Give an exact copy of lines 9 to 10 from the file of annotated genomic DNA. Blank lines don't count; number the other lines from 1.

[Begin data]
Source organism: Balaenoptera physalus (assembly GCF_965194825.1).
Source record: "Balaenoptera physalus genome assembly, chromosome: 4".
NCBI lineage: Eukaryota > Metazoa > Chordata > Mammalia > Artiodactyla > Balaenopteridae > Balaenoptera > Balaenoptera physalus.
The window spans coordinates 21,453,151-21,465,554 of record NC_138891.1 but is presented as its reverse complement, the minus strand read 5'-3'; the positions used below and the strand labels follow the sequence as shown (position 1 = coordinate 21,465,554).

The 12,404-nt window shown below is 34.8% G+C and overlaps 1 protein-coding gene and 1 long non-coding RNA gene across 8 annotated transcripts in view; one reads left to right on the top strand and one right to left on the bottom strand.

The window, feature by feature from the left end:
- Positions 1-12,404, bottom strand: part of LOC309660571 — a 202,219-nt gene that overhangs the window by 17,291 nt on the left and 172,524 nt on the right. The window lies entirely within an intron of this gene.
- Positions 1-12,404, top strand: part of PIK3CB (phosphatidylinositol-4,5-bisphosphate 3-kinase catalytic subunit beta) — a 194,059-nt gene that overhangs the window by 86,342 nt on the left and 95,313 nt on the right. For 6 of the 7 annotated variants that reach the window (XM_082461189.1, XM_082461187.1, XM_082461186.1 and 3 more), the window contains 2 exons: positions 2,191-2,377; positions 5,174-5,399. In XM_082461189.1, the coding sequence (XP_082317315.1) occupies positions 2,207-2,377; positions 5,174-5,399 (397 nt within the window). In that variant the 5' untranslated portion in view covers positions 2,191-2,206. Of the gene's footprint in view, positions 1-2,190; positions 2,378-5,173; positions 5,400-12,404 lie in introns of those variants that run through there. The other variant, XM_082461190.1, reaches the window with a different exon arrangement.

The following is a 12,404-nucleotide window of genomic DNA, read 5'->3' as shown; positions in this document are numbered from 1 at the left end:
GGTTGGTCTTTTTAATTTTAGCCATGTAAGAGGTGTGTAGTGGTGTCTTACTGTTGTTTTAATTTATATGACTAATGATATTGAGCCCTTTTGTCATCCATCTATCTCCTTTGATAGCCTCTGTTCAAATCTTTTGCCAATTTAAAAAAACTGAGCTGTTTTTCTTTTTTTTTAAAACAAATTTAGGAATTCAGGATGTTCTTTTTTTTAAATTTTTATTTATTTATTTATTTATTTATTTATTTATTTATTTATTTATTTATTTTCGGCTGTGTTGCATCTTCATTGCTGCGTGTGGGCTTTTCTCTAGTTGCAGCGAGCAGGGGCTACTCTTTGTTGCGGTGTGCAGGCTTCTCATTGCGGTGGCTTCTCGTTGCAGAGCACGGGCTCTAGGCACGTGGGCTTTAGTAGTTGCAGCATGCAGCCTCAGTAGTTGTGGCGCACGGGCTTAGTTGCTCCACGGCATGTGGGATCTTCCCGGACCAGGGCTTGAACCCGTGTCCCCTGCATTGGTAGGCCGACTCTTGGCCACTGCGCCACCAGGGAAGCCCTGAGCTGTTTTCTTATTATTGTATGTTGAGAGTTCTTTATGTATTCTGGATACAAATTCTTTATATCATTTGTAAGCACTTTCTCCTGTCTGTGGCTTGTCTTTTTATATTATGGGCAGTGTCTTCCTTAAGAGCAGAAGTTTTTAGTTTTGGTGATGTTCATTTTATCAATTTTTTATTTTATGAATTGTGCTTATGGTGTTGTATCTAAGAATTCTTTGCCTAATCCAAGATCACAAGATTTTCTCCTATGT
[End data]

The following is a 12,404-nucleotide window of genomic DNA, read 5'->3' as shown; positions in this document are numbered from 1 at the left end:
GGTTGGTCTTTTTAATTTTAGCCATGTAAGAGGTGTGTAGTGGTGTCTTACTGTTGTTTTAATTTATATGACTAATGATATTGAGCCCTTTTGTCATCCATCTATCTCCTTTGATAGCCTCTGTTCAAATCTTTTGCCAATTTAAAAAAACTGAGCTGTTTTTCTTTTTTTTTAAAACAAATTTAGGAATTCAGGATGTTCTTTTTTTTAAATTTTTATTTATTTATTTATTTATTTATTTATTTATTTATTTATTTATTTATTTTCGGCTGTGTTGCATCTTCATTGCTGCGTGTGGGCTTTTCTCTAGTTGCAGCGAGCAGGGGCTACTCTTTGTTGCGGTGTGCAGGCTTCTCATTGCGGTGGCTTCTCGTTGCAGAGCACGGGCTCTAGGCACGTGGGCTTTAGTAGTTGCAGCATGCAGCCTCAGTAGTTGTGGCGCACGGGCTTAGTTGCTCCACGGCATGTGGGATCTTCCCGGACCAGGGCTTGAACCCGTGTCCCCTGCATTGGTAGGCCGACTCTTGGCCACTGCGCCACCAGGGAAGCCCTGAGCTGTTTTCTTATTATTGTATGTTGAGAGTTCTTTATGTATTCTGGATACAAATTCTTTATATCATTTGTAAGCACTTTCTCCTGTCTGTGGCTTGTCTTTTTATATTATGGGCAGTGTCTTCCTTAAGAGCAGAAGTTTTTAGTTTTGGTGATGTTCATTTTATCAATTTTTTATTTTATGAATTGTGCTTATGGTGTTGTATCTAAGAATTCTTTGCCTAATCCAAGATCACAAGATTTTCTCCTATGT